77. Recent tough moment? That is easy!

    I was about 18-20ish miles into my 50+k trail ultra just two weeks ago. It was at this point that I had already pushed past what I thought I was capable of doing since this course was far more challenging in person than it was on paper, with an elevation gain and loss of 6k on very technical trail I was beginning to wonder if a full time working, geographically single mom of three, who only trained on the roads behind a jogging stroller could actually be an ultra marathoner! I told myself I was going to run the section I was on since it was the only really runnable portion I had encountered. I wasn’t going to let myself walk until I returned to the woods and the switch backs that lay ahead. I ran without stopping. I passed a few people. One of which was a young lady who had been considerably ahead of me on an out and back section.
    When I was leaving the next aid station I heard a young woman, the same young woman, complaining about how she had gone off course (I had already done this myself 3 times – the wrong course, not the complaining). She was very vocal about how upset she was at the trail markings, the extra time it cost her and how she had been in a postion to “place” prior to her detour. It was at that point that my waivering smile returned in full force. I told myself that no matter what happened I was going to finish this race with a smile on my face! I knew that I had signed up for everything this race threw at me and you know what? I was loving it. It was challenging. It was dirty. It was pushing me to reach down for something I wasn’t sure was inside me. I was living not just going through the motion of whatever role I was trying to fufill; mom, wife, employee, daughter, sister…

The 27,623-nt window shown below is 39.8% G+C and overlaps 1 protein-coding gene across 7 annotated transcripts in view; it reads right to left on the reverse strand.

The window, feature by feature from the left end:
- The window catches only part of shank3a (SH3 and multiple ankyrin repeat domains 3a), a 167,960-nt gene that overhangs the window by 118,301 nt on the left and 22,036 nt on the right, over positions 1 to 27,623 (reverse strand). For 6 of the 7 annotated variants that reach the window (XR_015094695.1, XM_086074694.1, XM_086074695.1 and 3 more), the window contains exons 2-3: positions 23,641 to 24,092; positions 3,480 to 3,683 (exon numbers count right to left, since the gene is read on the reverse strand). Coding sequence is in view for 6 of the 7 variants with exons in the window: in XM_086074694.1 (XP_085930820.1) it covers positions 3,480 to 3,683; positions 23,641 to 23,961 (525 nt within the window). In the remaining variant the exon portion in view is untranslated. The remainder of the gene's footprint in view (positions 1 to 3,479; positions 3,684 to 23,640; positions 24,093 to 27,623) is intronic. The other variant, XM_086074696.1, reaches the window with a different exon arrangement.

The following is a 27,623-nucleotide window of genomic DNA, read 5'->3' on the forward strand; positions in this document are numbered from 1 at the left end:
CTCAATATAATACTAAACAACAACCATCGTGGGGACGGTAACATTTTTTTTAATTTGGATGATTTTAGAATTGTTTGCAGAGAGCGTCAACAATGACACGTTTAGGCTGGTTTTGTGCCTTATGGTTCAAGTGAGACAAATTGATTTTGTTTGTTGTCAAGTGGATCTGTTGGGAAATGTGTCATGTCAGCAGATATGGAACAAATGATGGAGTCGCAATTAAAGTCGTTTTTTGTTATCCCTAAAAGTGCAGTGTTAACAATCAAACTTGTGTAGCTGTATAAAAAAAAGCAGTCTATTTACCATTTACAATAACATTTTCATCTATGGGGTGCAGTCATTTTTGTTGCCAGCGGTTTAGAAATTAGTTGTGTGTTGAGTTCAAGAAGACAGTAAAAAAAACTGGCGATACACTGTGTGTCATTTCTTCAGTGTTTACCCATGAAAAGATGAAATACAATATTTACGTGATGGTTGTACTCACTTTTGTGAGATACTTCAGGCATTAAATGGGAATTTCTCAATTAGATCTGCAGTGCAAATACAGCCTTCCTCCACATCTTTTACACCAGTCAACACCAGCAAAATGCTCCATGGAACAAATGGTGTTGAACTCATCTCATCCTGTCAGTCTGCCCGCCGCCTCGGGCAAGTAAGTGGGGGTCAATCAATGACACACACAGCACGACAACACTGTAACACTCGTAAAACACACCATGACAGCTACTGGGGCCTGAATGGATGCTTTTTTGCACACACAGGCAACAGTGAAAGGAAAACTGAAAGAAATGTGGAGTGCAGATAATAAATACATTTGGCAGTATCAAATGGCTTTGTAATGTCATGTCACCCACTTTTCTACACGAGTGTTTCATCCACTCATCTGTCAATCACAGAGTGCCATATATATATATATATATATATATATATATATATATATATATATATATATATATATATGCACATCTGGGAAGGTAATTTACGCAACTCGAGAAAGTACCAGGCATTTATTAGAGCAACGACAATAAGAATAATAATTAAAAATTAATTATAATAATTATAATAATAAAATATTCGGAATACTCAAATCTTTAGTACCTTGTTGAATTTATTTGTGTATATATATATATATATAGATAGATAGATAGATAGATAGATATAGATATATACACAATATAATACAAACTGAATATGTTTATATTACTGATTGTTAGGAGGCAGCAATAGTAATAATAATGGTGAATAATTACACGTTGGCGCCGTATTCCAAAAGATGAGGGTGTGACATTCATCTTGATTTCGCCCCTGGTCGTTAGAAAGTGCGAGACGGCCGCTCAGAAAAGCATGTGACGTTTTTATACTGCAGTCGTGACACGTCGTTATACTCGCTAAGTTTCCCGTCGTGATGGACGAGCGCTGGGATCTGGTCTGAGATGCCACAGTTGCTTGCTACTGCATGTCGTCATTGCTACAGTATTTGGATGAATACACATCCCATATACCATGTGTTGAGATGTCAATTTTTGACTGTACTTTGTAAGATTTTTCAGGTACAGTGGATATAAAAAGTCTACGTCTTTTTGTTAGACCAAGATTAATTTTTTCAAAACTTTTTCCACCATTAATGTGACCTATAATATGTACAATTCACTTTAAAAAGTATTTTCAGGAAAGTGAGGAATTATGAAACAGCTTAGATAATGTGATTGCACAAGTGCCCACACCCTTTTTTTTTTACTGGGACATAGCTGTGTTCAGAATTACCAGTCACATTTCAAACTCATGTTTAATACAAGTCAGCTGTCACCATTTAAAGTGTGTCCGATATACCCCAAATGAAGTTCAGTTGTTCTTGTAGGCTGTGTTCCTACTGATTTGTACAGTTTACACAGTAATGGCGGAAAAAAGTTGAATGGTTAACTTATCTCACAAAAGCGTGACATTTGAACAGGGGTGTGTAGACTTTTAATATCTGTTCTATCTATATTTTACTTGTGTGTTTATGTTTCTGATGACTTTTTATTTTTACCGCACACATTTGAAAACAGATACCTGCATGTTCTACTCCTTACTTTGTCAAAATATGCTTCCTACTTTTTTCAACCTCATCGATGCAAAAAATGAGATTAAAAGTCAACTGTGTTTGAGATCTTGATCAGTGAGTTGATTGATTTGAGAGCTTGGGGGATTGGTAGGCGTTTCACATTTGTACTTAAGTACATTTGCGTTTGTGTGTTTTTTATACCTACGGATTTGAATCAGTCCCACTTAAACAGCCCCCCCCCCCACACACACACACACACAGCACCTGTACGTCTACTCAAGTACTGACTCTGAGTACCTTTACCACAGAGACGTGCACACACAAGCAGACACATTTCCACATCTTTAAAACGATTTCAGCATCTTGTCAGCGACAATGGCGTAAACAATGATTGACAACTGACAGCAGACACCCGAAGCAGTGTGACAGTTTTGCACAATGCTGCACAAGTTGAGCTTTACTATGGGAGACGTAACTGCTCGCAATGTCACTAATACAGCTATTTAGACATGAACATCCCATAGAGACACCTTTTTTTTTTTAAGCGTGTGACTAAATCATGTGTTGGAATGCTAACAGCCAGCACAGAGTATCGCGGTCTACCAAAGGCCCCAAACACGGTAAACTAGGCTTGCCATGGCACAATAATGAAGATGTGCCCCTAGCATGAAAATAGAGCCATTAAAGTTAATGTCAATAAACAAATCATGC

It’s not that the race suddenly became easy but with that mental shift I began to enjoy my journey more. I appreciated where I was and how lucky I was to be able to do what I was doing. I finished the race. I ran across that finish line with a big smile on my face and was greeted by my cheering family who never doubted that I could.

  78. My runs are like so many peoples-always a crapshoot. Somedays, like yesterday, I felt like I was flying and could go on forever. I was like “Yup I GOT this” and got all crazy cocky with my bad self. And then this morning my legs turned to concrete and each step seemed to thud. What I do on my bad runs though is remember the good ones and even the bad ones from before and recall that no matter what, i DID it. Maybe I felt like crud, maybe I felt good but life is always going to be like that. Finishing is all that matters. One foot, the other foot, one foot…and guess what whether you are a ‘flying bad mammajamma’ or a ‘ slogging slug’ you will still get there. You will still get those miles in. And at the end you will admire yourself even more the days you feel rotten because its easy to go when you feel good. It takes moxy to go when you feel like staying under the covers. The ebb and flow of running can build a lot more than muscles if you let it.